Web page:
Your Creative Work Space is a magnetically attractive book. Desha Peacock showcases dozens of women and the places they have designed for the intersection of their art and work. The book is a captivating mixture of style and philosophy. Profiles of anything from workshop spaces and boutiques to children’s playrooms and home offices, and even a tiny desk in a closet, include advice from their designers on how to make time and space for it all.
I work with chronic disorganization and hoarding. Scarcity mindset is universal among my people, and they believe they Can’t Afford things. A room with one hundred items that cost $1 is a room where $100 was spent. If that room also has twenty $5 items and ten $10 items, then that was $300 that could have gone toward a piece of statement furniture! I’m constantly trying to encourage everyone to think of the SPACE, not the stuff, and the ACTIVITY, not the supplies. This is why we need books like Your Creative Work Space, so we have some images of what that looks like.
That’s why my favorite example from Your Creative Work Space is that of Stacey Blake. She has a desk in a former closet that “was being used to store items I was hoarding.” She got rid of all the stuff, had the shelves removed, and had a sheet of wood installed to use as a desk. This is a direct, tangible example of how to magically transform your clutter into a delicious art station. Wait until you see it!
Your Creative Work Space has practical tips and plenty of photographic examples on how to deal with paper clutter, cord clutter, children’s artwork, hiding ugly electronics, and storing supplies. One particularly useful sample is a family control center for consolidating mail, bills, the family calendar, and office supplies.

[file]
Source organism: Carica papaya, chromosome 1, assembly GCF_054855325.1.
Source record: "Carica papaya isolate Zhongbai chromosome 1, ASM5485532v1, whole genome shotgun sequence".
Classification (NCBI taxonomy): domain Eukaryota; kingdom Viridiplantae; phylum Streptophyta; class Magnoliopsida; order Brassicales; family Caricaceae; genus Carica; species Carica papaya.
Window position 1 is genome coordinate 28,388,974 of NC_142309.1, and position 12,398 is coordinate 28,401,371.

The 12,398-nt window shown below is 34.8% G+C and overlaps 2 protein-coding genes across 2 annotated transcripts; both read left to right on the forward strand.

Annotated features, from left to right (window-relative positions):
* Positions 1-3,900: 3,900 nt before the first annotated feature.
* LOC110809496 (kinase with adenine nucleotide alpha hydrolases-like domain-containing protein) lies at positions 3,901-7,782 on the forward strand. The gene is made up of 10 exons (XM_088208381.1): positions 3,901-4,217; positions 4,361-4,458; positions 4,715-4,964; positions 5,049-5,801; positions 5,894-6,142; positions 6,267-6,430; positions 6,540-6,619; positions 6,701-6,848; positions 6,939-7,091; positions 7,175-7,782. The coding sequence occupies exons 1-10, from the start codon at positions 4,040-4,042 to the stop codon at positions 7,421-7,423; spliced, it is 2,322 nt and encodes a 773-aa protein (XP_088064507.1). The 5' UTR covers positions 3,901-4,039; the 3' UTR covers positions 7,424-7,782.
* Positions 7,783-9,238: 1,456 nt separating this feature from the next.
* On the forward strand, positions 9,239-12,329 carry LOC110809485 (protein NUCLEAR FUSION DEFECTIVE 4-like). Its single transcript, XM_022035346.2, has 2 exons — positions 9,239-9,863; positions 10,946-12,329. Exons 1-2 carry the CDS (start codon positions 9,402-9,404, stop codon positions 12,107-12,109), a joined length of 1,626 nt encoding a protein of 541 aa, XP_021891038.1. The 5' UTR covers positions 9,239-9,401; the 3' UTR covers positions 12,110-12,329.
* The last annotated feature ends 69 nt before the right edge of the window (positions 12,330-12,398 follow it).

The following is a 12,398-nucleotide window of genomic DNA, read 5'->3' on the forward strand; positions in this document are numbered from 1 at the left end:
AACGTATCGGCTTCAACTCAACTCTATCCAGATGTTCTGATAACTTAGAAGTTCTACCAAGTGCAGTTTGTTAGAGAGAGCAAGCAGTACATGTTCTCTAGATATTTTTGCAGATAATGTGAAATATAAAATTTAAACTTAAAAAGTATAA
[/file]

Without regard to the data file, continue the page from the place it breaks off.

Don’t be discouraged, says Peacock, if the space you have right now doesn’t look like the gorgeous interiors in the book. If it’s something you want as part of your life, put it on your list as something to work toward. All of these creative work spaces began as a figment of someone’s imagination, so why should it be any different for you?
What would [work] be like if instead of dreading it, you ached for it? What if, instead of feeling depleted, you felt energized by it? What if you could not wait to get to it?
The two most important factors to opening up channels for your creative work to flow through you are your mental space and your physical space.
“Perfection is boring, let’s get weird.”
“I always love to remind folks that creative expression, doing what you love, and creating meaning in your life are all things that you deserve.”
I've been working with chronic disorganization, squalor, and hoarding for over 20 years. I'm also a marathon runner who was diagnosed with fibromyalgia and thyroid disease 17 years ago.
This website uses marketing and tracking technologies. Opting out of this will opt you out of all cookies, except for those needed to run the website. Note that some products may not work as well without tracking cookies.Opt Out of Cookies